There are a number of ways for a network to verify user identity in order to check whether it should grant access to its resources. For local area networks, the IEEE draft standard 802.1x/D11 specifies how to accomplish this. It establishes a basis for carrying authentication information from a supplicant to an authenticator, and optionally from the authenticator to an authentication server, in order to control access to the network by users.
Most network environments have firewalls to prevent unauthorized users from having direct access to the network from outside the network. The firewall may be implemented in software on a computer, in a router, in a stand-alone firewall box, etc. The network may also have a Virtual Private Network (VPN) gateway. VPNs employ the security of a private network via access control and encryption. All traffic from the Internet may be directed through a firewall or a VPN gateway, thus providing a certain measure of protection for that path.
In comparison to wireline networks, wireless networks have an additional problem to solve when users attempt to connect to them. Generally, wireline networks rely on protected distribution systems (e.g., conduit protected cabling, switches in locked wiring closets) to ensure the traffic they carry is not intercepted or modified in an unauthorized way. Wireless networks, on the other hand, communicate over publically accessible radio channels. Consequently, they must provide other means for protecting their traffic. Generally, this requires wireless networking devices to encrypt and integrity-protect the traffic between them.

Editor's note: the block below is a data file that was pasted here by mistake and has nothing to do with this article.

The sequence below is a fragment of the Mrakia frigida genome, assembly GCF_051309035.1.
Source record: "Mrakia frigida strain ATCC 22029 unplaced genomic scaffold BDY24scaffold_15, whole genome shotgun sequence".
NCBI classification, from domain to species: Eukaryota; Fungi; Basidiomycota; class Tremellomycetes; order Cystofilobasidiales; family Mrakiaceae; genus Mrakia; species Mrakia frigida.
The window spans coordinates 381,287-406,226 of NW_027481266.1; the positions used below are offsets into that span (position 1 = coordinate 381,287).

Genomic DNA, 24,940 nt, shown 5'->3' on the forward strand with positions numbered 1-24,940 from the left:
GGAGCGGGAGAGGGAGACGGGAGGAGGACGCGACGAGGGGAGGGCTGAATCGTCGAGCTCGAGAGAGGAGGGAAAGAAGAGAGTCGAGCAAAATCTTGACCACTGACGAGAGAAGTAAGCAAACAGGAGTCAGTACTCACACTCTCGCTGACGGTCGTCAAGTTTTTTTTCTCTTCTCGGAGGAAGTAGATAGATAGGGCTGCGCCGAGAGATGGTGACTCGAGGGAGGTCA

Several previous schemes have addressed the problem of user authentication, authorization and key distribution in wireless local area networks. In one scheme, a user and the network mutually authenticate using a shared secret, generally a password. A complimentary scheme utilizes a secret shared by the user and a network to create an encryption key that can then be used to protect the confidentiality and integrity of the traffic between the user's wireless device and the network. The use of these two schemes has the advantage of securely authenticating the user and creating the encryption key.
These schemes, and other conventional methods of moderating network access, are problematic for at least two major reasons. In the first place, requiring authentication procedure compliance to gain network access is not fool proof. “Spoofing,” e.g., faking the sending address of a data transmission in order to authenticate without authorization, if successful, may expose even a seemingly secure network to intrusion